Good news: you live in America! Bad news: the best reviewed new movie at the box office this weekend is in Turkish and you probably have to be living in Manhattan, West Los Angeles, or Downtown Chicago to get anywhere near it. Most moviegoers won’t notice, since they’ll be throwing away a hard earned $12.50 to see the disaster that is The Devil Inside. Shudder.
But back to the Turkish masterpiece. Once Upon A Time In Anatolia is not about a Mediterranean princess locked in a tower by some evil sultan. It’s about all of us – and why we do the things we do . . . and why we even bother to try and understand them. Some things are inscrutable, the film tells us, and it’s perhaps best that we give up trying to uncover their secrets.
The story is about six men – two brothers, a doctor, a police officer, a federal prosecutor and a truck driver – who travel across the desolate Anatolian landscape to find a body that the brothers claim to have killed. For those who are unaware, Anatolia is the vast expanse of Turkey that sits in Asia Minor, connecting the Mediterranean to the Middle East.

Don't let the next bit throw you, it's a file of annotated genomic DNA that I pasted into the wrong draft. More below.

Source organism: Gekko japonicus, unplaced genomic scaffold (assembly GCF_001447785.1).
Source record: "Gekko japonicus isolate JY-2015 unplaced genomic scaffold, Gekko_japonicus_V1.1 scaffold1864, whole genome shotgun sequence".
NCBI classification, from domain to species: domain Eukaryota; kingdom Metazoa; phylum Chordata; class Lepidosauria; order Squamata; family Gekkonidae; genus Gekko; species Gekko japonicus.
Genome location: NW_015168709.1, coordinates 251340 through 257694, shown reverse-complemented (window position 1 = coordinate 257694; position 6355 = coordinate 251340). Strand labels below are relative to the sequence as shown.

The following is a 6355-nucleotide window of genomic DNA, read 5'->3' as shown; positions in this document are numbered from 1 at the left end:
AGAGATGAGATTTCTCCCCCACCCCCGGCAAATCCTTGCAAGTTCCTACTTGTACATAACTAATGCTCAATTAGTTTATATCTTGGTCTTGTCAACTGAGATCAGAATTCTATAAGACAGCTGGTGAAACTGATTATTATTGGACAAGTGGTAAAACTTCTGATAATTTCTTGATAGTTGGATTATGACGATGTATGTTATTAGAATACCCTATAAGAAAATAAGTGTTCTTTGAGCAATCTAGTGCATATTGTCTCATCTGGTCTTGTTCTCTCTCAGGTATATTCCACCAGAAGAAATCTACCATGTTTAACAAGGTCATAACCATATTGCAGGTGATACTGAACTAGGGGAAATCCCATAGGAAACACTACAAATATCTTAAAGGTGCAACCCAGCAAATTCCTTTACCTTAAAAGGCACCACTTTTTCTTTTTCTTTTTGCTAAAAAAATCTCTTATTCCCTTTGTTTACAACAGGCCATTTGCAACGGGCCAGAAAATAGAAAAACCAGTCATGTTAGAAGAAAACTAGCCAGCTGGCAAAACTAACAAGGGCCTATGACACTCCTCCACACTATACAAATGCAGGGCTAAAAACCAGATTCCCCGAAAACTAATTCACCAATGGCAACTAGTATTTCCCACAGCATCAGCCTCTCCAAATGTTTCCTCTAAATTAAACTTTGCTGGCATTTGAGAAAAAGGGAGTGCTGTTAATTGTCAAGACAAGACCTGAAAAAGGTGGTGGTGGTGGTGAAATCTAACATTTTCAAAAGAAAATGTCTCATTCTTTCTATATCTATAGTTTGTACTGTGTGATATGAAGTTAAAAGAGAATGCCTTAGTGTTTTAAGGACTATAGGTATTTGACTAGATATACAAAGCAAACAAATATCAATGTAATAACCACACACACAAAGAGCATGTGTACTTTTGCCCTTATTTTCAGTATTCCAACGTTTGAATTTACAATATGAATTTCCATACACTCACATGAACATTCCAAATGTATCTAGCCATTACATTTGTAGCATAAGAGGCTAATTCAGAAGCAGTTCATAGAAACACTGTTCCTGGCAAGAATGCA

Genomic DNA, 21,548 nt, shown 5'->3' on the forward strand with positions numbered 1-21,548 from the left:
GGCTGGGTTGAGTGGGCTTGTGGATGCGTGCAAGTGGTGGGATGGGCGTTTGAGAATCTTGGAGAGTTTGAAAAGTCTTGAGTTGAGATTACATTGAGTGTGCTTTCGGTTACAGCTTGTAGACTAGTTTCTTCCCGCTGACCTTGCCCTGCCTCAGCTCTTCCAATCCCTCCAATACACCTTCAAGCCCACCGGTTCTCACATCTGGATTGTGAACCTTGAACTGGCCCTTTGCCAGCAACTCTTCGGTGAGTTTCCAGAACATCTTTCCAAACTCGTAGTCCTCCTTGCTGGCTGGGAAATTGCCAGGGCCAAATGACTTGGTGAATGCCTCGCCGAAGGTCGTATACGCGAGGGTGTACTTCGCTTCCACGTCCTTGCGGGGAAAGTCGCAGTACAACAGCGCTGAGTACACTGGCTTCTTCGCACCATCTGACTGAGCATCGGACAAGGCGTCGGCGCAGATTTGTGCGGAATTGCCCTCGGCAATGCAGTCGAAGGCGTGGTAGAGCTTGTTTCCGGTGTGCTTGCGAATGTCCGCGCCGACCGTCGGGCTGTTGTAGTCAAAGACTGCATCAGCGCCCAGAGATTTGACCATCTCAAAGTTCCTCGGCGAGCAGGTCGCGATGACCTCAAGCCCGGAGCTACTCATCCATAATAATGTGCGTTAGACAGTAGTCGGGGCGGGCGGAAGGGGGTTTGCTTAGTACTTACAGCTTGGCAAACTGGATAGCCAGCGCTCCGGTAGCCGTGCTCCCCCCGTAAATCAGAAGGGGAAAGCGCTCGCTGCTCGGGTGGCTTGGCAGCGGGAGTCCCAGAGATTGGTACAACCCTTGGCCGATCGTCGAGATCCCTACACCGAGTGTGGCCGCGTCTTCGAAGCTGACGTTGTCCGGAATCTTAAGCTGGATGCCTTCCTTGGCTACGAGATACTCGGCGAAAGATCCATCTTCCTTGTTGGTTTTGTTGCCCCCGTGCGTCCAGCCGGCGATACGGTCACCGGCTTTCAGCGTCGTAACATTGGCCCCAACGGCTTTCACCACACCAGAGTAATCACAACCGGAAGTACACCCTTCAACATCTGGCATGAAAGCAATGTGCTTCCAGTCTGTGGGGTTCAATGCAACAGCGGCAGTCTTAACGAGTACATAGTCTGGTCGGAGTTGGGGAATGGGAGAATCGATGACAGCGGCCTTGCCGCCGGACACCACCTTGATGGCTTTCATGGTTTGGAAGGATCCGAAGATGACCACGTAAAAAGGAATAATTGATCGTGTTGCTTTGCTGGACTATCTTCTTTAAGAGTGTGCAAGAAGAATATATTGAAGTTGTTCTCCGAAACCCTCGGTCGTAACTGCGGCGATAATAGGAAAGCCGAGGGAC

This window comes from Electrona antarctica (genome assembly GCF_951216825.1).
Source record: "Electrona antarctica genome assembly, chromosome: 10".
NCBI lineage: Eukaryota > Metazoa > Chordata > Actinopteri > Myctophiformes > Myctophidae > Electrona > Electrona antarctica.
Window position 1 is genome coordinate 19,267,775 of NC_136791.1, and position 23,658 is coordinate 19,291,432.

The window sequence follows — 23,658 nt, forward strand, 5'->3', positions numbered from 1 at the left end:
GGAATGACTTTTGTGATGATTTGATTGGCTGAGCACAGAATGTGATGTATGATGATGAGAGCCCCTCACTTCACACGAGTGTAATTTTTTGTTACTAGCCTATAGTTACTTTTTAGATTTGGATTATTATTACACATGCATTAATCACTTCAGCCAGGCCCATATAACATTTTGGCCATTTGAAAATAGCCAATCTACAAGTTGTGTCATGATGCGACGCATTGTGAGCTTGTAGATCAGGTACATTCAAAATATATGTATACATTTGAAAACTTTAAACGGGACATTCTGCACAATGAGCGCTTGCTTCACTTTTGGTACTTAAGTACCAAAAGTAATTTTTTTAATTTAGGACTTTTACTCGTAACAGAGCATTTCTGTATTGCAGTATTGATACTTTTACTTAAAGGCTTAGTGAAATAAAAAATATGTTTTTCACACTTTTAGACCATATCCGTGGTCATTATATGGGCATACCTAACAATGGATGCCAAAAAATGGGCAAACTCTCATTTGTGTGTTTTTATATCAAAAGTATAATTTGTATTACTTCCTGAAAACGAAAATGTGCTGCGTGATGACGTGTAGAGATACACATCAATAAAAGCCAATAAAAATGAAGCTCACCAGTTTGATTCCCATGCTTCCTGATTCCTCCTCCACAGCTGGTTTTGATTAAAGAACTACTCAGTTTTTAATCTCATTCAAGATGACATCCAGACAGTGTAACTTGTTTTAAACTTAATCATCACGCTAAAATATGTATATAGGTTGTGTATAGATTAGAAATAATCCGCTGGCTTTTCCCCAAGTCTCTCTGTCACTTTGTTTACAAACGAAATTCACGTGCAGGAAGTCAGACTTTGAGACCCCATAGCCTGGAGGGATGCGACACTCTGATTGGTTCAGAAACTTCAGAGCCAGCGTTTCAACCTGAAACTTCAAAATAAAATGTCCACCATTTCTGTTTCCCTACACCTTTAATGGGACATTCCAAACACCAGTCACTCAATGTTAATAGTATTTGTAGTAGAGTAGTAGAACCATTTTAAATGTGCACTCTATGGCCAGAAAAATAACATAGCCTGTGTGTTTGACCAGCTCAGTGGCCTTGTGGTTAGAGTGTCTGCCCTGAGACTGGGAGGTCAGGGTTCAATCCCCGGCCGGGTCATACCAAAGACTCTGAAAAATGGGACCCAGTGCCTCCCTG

The suspects hardly admit their guilt outright, but they don’t exactly deny it either. It’s as though they want all these men to travel along with them for an undisclosed period of time simply to . . . well, simply to. There is no rhyme or reason here; yes, a gruesome murder must be solved and its executors punished by the law. But before that can happen, a great deal of nothing has to happen first.
The men spend most of the movie making small talk – telling each other about their families, spouses, where they grew up, and which desserts are their favorite. As the conversation grows more trivial, the murder dissipates from view, until dawn when it suddenly becomes clear again that that is why all these men are assembled.
The film is at times excruciatingly slow. Some who sit through it will wonder why there is no plot. There is a plot, but it isn’t a standard linear one, and it seems to exist more in the interconnected consciousness of the characters than it does in the real world. If you’re willing to go along for the ride, the payoff can be quite rich. But it’s an uneasy, tedious, and at times painfully gruesome journey.